In the recent years, comparative journalism studies have become more common. They have focused on Western authorship, the study of Western countries and elite media, quantitative methods of analysis and political aspects of journalism, a new analysis finds.
Folker Hanusch of the University of Vienna and Tim P. Vos of the University of Missouri did a systematic review of this growing trend in comparative research. They analysed 441 papers from 22 journals published between 2000 and 2015.
The field of comparative research seems to be maturing, the authors find. The number of studies and their proportion of all journalism studies increased from 2000 to 2015. Authorship is also becoming more diverse, as well as the the range of countries studied.
Studies comparing at least four countries make up nearly half of the papers in the time period 2011–2015.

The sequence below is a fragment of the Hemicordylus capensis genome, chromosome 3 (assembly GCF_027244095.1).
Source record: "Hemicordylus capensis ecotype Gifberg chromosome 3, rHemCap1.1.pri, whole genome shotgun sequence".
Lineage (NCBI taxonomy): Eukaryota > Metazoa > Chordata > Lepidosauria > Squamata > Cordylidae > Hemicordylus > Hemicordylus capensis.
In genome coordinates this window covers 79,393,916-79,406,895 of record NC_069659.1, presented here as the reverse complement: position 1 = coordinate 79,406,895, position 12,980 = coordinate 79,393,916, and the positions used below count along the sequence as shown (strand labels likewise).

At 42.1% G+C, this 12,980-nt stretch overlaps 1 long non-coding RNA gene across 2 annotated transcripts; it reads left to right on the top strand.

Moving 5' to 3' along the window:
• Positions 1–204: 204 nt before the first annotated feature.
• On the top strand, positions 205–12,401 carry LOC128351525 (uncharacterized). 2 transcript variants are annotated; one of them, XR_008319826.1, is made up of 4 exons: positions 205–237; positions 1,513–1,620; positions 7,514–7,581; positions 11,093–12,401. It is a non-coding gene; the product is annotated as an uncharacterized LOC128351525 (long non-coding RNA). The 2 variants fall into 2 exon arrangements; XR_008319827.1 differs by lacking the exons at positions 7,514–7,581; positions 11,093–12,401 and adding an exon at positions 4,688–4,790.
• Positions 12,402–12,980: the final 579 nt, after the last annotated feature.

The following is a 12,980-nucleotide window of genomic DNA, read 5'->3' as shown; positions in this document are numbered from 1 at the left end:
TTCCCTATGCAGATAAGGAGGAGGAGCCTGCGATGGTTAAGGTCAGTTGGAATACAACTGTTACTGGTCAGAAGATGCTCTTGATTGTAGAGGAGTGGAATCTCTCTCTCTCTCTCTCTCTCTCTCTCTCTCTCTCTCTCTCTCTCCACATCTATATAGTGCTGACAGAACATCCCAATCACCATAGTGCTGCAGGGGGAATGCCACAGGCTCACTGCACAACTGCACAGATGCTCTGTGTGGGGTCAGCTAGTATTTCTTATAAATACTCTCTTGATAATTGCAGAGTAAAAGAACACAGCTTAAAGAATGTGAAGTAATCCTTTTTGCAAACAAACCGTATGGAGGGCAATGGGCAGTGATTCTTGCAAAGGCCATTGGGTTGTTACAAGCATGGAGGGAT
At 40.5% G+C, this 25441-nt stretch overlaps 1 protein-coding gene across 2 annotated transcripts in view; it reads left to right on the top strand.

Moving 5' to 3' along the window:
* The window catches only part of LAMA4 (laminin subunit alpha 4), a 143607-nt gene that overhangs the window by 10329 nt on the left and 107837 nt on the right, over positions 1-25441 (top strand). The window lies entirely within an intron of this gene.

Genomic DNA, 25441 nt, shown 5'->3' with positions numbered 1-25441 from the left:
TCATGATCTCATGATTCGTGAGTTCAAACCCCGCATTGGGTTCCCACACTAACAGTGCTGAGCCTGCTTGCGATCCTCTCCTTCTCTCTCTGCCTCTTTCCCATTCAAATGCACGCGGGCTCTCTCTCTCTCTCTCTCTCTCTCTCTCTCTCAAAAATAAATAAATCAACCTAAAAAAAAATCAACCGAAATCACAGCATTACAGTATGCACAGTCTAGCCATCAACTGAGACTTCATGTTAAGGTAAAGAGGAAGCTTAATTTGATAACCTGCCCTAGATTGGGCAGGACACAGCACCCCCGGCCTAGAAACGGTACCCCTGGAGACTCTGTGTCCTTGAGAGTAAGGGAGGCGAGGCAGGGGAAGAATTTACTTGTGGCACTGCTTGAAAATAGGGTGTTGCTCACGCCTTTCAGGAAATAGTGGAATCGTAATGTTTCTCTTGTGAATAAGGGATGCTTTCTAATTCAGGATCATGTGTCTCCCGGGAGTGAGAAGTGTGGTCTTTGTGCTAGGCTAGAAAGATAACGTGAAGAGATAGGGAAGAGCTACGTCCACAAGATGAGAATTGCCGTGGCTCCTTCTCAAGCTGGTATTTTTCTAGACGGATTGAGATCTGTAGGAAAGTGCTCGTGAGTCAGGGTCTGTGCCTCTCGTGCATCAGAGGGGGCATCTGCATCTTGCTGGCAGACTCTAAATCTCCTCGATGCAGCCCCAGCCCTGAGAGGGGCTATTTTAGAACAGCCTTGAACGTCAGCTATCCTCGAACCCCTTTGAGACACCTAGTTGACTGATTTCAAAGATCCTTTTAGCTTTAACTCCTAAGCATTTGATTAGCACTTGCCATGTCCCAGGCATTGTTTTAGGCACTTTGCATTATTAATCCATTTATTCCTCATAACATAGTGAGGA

“While authorship by non-Western authors and women is on the rise, authorship is still considerably more male than female and more Western than non-Western”, Hanusch and Vos write. Over the whole time period, there were 1,37 male authors per article, compared with 0,88 female authors.
Non-Western countries are still on the margins in research. There is however a shift within the West, as European involvement has grown and US-based research dropped.
The researchers identify some gaps in literature. News topics outside politics, policy and conflict could be studied more. On top of topics, institutional processes could also be addressed more often. “Inattention to the Global South represents another important gap in the field”, the authors conclude.
The article “Charting the development of a field” was published in Internation Communication Gazette and is available on the publisher website (free abstract).
Picture: untitled by Jason Leung, license CC0 1.0